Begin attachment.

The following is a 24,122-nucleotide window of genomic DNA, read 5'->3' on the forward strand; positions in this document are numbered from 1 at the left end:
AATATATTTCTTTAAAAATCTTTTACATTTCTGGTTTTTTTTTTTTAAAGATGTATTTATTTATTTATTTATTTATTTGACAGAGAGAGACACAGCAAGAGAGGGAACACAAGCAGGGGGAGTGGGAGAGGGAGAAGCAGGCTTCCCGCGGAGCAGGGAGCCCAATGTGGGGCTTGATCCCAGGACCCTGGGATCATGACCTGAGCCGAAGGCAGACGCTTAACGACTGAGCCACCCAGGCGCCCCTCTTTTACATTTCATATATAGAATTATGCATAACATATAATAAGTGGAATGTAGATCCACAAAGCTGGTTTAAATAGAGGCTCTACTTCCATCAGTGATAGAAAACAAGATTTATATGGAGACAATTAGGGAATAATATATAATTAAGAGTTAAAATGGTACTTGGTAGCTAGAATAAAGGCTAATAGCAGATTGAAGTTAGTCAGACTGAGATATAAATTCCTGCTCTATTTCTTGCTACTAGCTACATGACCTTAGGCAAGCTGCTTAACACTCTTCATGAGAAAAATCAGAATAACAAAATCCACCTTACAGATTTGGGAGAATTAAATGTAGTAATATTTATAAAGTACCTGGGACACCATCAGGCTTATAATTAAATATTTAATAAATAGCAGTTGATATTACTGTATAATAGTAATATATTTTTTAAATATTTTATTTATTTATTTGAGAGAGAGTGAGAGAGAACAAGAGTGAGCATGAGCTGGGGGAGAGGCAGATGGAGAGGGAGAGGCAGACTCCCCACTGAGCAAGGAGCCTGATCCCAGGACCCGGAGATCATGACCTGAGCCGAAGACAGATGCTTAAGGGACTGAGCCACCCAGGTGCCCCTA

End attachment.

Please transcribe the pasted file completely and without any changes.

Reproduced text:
The following is a 24,122-nucleotide window of genomic DNA, read 5'->3' on the forward strand; positions in this document are numbered from 1 at the left end:
AATATATTTCTTTAAAAATCTTTTACATTTCTGGTTTTTTTTTTTTAAAGATGTATTTATTTATTTATTTATTTATTTGACAGAGAGAGACACAGCAAGAGAGGGAACACAAGCAGGGGGAGTGGGAGAGGGAGAAGCAGGCTTCCCGCGGAGCAGGGAGCCCAATGTGGGGCTTGATCCCAGGACCCTGGGATCATGACCTGAGCCGAAGGCAGACGCTTAACGACTGAGCCACCCAGGCGCCCCTCTTTTACATTTCATATATAGAATTATGCATAACATATAATAAGTGGAATGTAGATCCACAAAGCTGGTTTAAATAGAGGCTCTACTTCCATCAGTGATAGAAAACAAGATTTATATGGAGACAATTAGGGAATAATATATAATTAAGAGTTAAAATGGTACTTGGTAGCTAGAATAAAGGCTAATAGCAGATTGAAGTTAGTCAGACTGAGATATAAATTCCTGCTCTATTTCTTGCTACTAGCTACATGACCTTAGGCAAGCTGCTTAACACTCTTCATGAGAAAAATCAGAATAACAAAATCCACCTTACAGATTTGGGAGAATTAAATGTAGTAATATTTATAAAGTACCTGGGACACCATCAGGCTTATAATTAAATATTTAATAAATAGCAGTTGATATTACTGTATAATAGTAATATATTTTTTAAATATTTTATTTATTTATTTGAGAGAGAGTGAGAGAGAACAAGAGTGAGCATGAGCTGGGGGAGAGGCAGATGGAGAGGGAGAGGCAGACTCCCCACTGAGCAAGGAGCCTGATCCCAGGACCCGGAGATCATGACCTGAGCCGAAGACAGATGCTTAAGGGACTGAGCCACCCAGGTGCCCCTA